Visuomotor preparation of discrete finger responses

Adam, J. J.
Department of Movement Sciences, University of Maastricht, The Netherlands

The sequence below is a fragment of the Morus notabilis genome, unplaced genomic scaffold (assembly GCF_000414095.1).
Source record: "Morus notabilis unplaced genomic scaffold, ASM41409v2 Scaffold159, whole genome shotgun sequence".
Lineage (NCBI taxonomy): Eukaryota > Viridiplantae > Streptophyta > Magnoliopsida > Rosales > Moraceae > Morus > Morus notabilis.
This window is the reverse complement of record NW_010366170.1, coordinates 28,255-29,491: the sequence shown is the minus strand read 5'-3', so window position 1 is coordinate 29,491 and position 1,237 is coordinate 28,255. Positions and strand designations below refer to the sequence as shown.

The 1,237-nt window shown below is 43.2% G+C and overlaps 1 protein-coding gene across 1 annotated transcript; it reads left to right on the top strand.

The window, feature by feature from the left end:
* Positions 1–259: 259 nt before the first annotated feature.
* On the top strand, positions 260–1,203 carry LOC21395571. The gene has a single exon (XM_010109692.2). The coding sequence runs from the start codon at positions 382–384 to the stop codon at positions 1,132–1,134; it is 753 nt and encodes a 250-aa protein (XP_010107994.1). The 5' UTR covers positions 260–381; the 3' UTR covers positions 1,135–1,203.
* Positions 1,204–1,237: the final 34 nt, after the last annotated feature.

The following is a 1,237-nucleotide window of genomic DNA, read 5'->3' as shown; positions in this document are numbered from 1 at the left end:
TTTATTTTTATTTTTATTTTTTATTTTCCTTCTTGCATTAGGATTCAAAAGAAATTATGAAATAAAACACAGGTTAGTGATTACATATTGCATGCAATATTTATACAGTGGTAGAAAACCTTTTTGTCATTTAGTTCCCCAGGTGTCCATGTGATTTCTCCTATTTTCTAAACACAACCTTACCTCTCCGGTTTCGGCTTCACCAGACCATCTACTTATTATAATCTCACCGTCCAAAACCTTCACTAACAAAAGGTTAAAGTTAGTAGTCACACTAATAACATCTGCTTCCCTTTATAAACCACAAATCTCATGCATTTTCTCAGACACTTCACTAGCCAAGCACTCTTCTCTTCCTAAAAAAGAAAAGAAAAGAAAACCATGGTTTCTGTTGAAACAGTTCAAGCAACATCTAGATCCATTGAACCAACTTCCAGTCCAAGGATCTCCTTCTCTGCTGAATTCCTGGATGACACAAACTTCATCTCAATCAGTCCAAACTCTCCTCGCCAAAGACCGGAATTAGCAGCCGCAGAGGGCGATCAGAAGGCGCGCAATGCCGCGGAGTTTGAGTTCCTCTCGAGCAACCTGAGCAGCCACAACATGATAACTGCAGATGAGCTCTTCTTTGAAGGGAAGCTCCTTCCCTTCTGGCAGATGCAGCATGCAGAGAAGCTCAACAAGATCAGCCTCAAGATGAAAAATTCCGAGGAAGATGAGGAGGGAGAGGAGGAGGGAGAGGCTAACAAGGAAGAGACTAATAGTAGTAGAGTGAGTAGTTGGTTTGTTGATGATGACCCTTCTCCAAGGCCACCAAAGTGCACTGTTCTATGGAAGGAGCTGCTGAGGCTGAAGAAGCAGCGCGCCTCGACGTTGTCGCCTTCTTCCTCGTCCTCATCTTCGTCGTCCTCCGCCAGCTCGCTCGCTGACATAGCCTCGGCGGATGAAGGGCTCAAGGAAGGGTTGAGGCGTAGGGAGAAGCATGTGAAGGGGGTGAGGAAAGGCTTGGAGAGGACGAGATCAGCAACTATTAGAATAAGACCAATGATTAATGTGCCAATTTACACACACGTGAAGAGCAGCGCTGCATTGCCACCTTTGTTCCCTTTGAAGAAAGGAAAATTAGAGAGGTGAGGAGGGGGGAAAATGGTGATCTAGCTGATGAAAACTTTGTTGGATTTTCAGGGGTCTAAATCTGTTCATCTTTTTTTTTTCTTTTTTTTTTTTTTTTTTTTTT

Human skilled behavior requires preparatory processes that selectively make sensory and motor systems more efficient for perceiving the upcoming stimulus and performing the correct action. I review the literature concerning these preparatory processes as studied by response-cuing paradigm, and propose a model that accounts for the major findings. According to the Grouping Model (Adam, Hommel, & Umilta, 2003), advance or precue information directs a dynamic process of subgroup making—that is, a process of stimulus- and response-set reconfiguration—whereby the internal representation of the task is simplified. The Grouping Model assigns a critical role to the unit of selection, with Gestalt factors and interresponse dependencies mediating the formation and strength of stimulus and response subgroups. Moreover, the Grouping Model assigns a critical role to the mode of selection by distinguishing between fast, automatic subgroup selection and slow, effortful subgroup creation. I present the results of several experiments that manipulated perceptual and motoric grouping factors. Also, I present the results of an fMRI study that investigated the neural activation patterns associated with the rapid visuomotor preparation of discrete finger responses. Our imaging results revealed a large-scale distributed network of neural areas involved in fast visuomotor preparation, including specific areas in the frontal cortex (middle frontal gyrus, premotor and supplementary motor cortex), the parietal cortex (intra-parietal sulcus, inferior and superior parietal lobe) and the basal ganglia.